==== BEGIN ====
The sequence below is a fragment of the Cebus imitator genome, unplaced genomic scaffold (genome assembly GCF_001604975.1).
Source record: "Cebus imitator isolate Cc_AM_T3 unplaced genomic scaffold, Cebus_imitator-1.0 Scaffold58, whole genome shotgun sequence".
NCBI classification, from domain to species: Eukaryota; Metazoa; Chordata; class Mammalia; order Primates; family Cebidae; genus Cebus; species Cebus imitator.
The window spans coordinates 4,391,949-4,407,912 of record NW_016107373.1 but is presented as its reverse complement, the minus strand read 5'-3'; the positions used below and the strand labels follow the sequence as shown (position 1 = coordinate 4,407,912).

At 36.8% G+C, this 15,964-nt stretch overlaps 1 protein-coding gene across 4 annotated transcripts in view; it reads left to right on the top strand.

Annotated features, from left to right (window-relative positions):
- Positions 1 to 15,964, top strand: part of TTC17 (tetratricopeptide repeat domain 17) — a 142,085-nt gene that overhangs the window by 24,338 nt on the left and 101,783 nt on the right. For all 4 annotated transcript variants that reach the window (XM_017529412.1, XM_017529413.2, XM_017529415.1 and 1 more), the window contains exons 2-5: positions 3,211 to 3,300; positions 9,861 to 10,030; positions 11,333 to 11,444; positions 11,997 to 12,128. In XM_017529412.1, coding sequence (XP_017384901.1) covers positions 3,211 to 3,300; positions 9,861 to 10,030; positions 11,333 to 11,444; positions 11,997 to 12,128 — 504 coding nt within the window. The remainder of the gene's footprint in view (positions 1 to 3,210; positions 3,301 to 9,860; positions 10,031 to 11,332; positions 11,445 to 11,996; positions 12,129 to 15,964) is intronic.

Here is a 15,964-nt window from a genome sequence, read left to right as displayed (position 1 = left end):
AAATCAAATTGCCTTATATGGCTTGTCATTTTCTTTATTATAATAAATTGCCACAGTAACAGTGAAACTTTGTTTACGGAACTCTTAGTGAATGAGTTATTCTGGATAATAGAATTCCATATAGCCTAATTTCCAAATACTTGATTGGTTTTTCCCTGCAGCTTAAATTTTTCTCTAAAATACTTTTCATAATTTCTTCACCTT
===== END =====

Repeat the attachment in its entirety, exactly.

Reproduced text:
The sequence below is a fragment of the Cebus imitator genome, unplaced genomic scaffold (genome assembly GCF_001604975.1).
Source record: "Cebus imitator isolate Cc_AM_T3 unplaced genomic scaffold, Cebus_imitator-1.0 Scaffold58, whole genome shotgun sequence".
NCBI classification, from domain to species: Eukaryota; Metazoa; Chordata; class Mammalia; order Primates; family Cebidae; genus Cebus; species Cebus imitator.
The window spans coordinates 4,391,949-4,407,912 of record NW_016107373.1 but is presented as its reverse complement, the minus strand read 5'-3'; the positions used below and the strand labels follow the sequence as shown (position 1 = coordinate 4,407,912).

At 36.8% G+C, this 15,964-nt stretch overlaps 1 protein-coding gene across 4 annotated transcripts in view; it reads left to right on the top strand.

Annotated features, from left to right (window-relative positions):
- Positions 1 to 15,964, top strand: part of TTC17 (tetratricopeptide repeat domain 17) — a 142,085-nt gene that overhangs the window by 24,338 nt on the left and 101,783 nt on the right. For all 4 annotated transcript variants that reach the window (XM_017529412.1, XM_017529413.2, XM_017529415.1 and 1 more), the window contains exons 2-5: positions 3,211 to 3,300; positions 9,861 to 10,030; positions 11,333 to 11,444; positions 11,997 to 12,128. In XM_017529412.1, coding sequence (XP_017384901.1) covers positions 3,211 to 3,300; positions 9,861 to 10,030; positions 11,333 to 11,444; positions 11,997 to 12,128 — 504 coding nt within the window. The remainder of the gene's footprint in view (positions 1 to 3,210; positions 3,301 to 9,860; positions 10,031 to 11,332; positions 11,445 to 11,996; positions 12,129 to 15,964) is intronic.

Here is a 15,964-nt window from a genome sequence, read left to right as displayed (position 1 = left end):
AAATCAAATTGCCTTATATGGCTTGTCATTTTCTTTATTATAATAAATTGCCACAGTAACAGTGAAACTTTGTTTACGGAACTCTTAGTGAATGAGTTATTCTGGATAATAGAATTCCATATAGCCTAATTTCCAAATACTTGATTGGTTTTTCCCTGCAGCTTAAATTTTTCTCTAAAATACTTTTCATAATTTCTTCACCTT